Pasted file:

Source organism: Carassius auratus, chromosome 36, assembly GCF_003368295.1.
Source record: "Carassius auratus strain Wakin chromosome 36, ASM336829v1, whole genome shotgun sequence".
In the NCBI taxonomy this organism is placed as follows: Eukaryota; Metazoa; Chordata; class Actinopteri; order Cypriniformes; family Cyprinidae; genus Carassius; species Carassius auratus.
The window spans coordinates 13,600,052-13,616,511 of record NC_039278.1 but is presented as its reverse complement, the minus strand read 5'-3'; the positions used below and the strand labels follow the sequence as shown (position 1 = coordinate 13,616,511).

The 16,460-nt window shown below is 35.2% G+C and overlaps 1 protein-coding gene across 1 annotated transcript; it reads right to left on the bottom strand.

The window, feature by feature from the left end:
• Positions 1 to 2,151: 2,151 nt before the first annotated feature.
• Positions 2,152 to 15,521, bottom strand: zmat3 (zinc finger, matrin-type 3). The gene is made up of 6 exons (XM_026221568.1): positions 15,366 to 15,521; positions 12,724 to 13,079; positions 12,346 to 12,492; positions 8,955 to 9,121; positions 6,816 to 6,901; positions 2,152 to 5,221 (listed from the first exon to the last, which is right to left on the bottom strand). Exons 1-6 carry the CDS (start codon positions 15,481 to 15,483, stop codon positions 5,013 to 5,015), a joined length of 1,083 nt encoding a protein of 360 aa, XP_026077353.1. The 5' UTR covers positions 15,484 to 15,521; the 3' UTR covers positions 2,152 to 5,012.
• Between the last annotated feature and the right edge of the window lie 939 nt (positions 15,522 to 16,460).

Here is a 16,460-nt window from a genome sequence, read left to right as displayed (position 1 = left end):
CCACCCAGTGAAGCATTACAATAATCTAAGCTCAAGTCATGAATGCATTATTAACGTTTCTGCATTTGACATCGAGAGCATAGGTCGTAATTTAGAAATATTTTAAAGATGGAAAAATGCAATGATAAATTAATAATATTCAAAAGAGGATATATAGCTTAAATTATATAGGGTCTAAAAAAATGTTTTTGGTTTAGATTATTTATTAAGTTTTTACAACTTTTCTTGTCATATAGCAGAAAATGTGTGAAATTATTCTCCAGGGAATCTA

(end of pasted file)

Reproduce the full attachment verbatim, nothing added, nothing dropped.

Source organism: Carassius auratus, chromosome 36, assembly GCF_003368295.1.
Source record: "Carassius auratus strain Wakin chromosome 36, ASM336829v1, whole genome shotgun sequence".
In the NCBI taxonomy this organism is placed as follows: Eukaryota; Metazoa; Chordata; class Actinopteri; order Cypriniformes; family Cyprinidae; genus Carassius; species Carassius auratus.
The window spans coordinates 13,600,052-13,616,511 of record NC_039278.1 but is presented as its reverse complement, the minus strand read 5'-3'; the positions used below and the strand labels follow the sequence as shown (position 1 = coordinate 13,616,511).

The 16,460-nt window shown below is 35.2% G+C and overlaps 1 protein-coding gene across 1 annotated transcript; it reads right to left on the bottom strand.

The window, feature by feature from the left end:
• Positions 1 to 2,151: 2,151 nt before the first annotated feature.
• Positions 2,152 to 15,521, bottom strand: zmat3 (zinc finger, matrin-type 3). The gene is made up of 6 exons (XM_026221568.1): positions 15,366 to 15,521; positions 12,724 to 13,079; positions 12,346 to 12,492; positions 8,955 to 9,121; positions 6,816 to 6,901; positions 2,152 to 5,221 (listed from the first exon to the last, which is right to left on the bottom strand). Exons 1-6 carry the CDS (start codon positions 15,481 to 15,483, stop codon positions 5,013 to 5,015), a joined length of 1,083 nt encoding a protein of 360 aa, XP_026077353.1. The 5' UTR covers positions 15,484 to 15,521; the 3' UTR covers positions 2,152 to 5,012.
• Between the last annotated feature and the right edge of the window lie 939 nt (positions 15,522 to 16,460).

Here is a 16,460-nt window from a genome sequence, read left to right as displayed (position 1 = left end):
CCACCCAGTGAAGCATTACAATAATCTAAGCTCAAGTCATGAATGCATTATTAACGTTTCTGCATTTGACATCGAGAGCATAGGTCGTAATTTAGAAATATTTTAAAGATGGAAAAATGCAATGATAAATTAATAATATTCAAAAGAGGATATATAGCTTAAATTATATAGGGTCTAAAAAAATGTTTTTGGTTTAGATTATTTATTAAGTTTTTACAACTTTTCTTGTCATATAGCAGAAAATGTGTGAAATTATTCTCCAGGGAATCTA